Of The Worst Hurricanes in Landlocked West Since 1900, What is Idaho’s?
Hurricanes produce possibilities of major damage and loss. Many states along the coast are affected by these powerful storms pulling power from the ocean. How bad can it possibly be when you live in a landlocked state? Well, Some states are bigger than others, but there are far more powerful storms on the East Coast vs. the West.
New Mexico was hit with a whopper in 2008. Hurricane Dolly left a record 8.53 inches of rain and $28 million in damages. She was evidently done after New Mexico. The desert drained all her spirit and the storm was gone by the next day.
Norbert sounds cute, like something you’d name your goldfish. This Norbert was not so sweet. He managed to hit Arizona and Nevada with record rainfall in 2014. $18 million in damage was recorded in 2 Arizona counties alone with 6.09 inches of rain in Chandler and 3.3 inches in Phoenix. He managed $10 million in damage and 4.67 inches of rain in Clark County, equalling 8 months of rain in a normal year.
20 fatalities are attributed to Hurricane Linda's flooding in Utah in 2015. 4.11 inches of rain fell at Alta at an elevation of 8,560 feet. That water rushing down through the mountains to the desert caused floods in southern Utah that rushed to the Arizona border.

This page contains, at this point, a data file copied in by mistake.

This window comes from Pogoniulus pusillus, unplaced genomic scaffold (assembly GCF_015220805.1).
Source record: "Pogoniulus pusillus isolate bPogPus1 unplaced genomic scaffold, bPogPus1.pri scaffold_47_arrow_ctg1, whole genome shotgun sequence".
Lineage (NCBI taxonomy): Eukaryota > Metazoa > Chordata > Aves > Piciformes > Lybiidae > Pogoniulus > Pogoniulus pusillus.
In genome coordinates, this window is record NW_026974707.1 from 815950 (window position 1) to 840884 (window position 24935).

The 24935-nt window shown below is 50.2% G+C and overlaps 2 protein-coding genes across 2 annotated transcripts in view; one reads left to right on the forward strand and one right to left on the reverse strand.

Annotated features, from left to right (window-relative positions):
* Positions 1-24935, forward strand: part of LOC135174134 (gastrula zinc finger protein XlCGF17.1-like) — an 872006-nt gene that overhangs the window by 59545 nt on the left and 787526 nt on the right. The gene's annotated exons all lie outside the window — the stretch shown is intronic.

Idaho Shares Its Worst Hurricane With 2 Other States
Idaho shares something more than just borders with Wyoming and Montana. Hurricane Kathleen in 1976 dumped 2.05 inches of rain near Ketchum. She’s a busy girl, though. Her popularity reached into Wyoming as well. She brought 1 inch of rain and a bird called a white ibis, which is found in Mexico, Central America, the Gulf Coast, and the Caribbean. She was a powerful girl and reached as far as Montana bringing 1.89 inches at Lakeview.
Not to be left out, Lester struck Colorado in August 1992. He laid out 5.35 inches near Wolf Creek Pass. Normally they’re happy to see precipitation but are prepared for it to fall in the form of snow. If only hurricanes happened in the winter.